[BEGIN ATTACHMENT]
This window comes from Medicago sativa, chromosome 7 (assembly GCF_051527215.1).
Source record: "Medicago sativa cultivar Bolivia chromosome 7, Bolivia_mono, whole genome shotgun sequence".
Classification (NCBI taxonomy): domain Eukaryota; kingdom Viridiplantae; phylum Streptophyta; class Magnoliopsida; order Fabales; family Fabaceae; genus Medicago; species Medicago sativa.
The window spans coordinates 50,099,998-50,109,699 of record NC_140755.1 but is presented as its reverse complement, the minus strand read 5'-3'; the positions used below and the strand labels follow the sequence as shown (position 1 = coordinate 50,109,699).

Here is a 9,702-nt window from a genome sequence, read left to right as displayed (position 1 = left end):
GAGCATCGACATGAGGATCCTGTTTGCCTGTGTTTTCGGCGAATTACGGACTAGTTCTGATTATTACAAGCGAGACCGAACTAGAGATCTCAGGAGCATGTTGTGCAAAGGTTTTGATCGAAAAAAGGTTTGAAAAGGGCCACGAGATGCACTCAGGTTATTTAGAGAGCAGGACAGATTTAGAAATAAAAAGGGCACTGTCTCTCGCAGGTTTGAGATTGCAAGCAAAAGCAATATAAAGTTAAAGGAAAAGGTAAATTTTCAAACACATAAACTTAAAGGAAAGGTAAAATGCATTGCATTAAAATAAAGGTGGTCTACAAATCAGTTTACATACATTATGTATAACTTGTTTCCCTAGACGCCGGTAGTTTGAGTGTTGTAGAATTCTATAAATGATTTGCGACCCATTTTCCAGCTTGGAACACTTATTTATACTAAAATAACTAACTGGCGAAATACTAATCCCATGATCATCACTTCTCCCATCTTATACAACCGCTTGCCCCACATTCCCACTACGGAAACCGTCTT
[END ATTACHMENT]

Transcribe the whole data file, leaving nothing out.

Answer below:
This window comes from Medicago sativa, chromosome 7 (assembly GCF_051527215.1).
Source record: "Medicago sativa cultivar Bolivia chromosome 7, Bolivia_mono, whole genome shotgun sequence".
Classification (NCBI taxonomy): domain Eukaryota; kingdom Viridiplantae; phylum Streptophyta; class Magnoliopsida; order Fabales; family Fabaceae; genus Medicago; species Medicago sativa.
The window spans coordinates 50,099,998-50,109,699 of record NC_140755.1 but is presented as its reverse complement, the minus strand read 5'-3'; the positions used below and the strand labels follow the sequence as shown (position 1 = coordinate 50,109,699).

Here is a 9,702-nt window from a genome sequence, read left to right as displayed (position 1 = left end):
GAGCATCGACATGAGGATCCTGTTTGCCTGTGTTTTCGGCGAATTACGGACTAGTTCTGATTATTACAAGCGAGACCGAACTAGAGATCTCAGGAGCATGTTGTGCAAAGGTTTTGATCGAAAAAAGGTTTGAAAAGGGCCACGAGATGCACTCAGGTTATTTAGAGAGCAGGACAGATTTAGAAATAAAAAGGGCACTGTCTCTCGCAGGTTTGAGATTGCAAGCAAAAGCAATATAAAGTTAAAGGAAAAGGTAAATTTTCAAACACATAAACTTAAAGGAAAGGTAAAATGCATTGCATTAAAATAAAGGTGGTCTACAAATCAGTTTACATACATTATGTATAACTTGTTTCCCTAGACGCCGGTAGTTTGAGTGTTGTAGAATTCTATAAATGATTTGCGACCCATTTTCCAGCTTGGAACACTTATTTATACTAAAATAACTAACTGGCGAAATACTAATCCCATGATCATCACTTCTCCCATCTTATACAACCGCTTGCCCCACATTCCCACTACGGAAACCGTCTT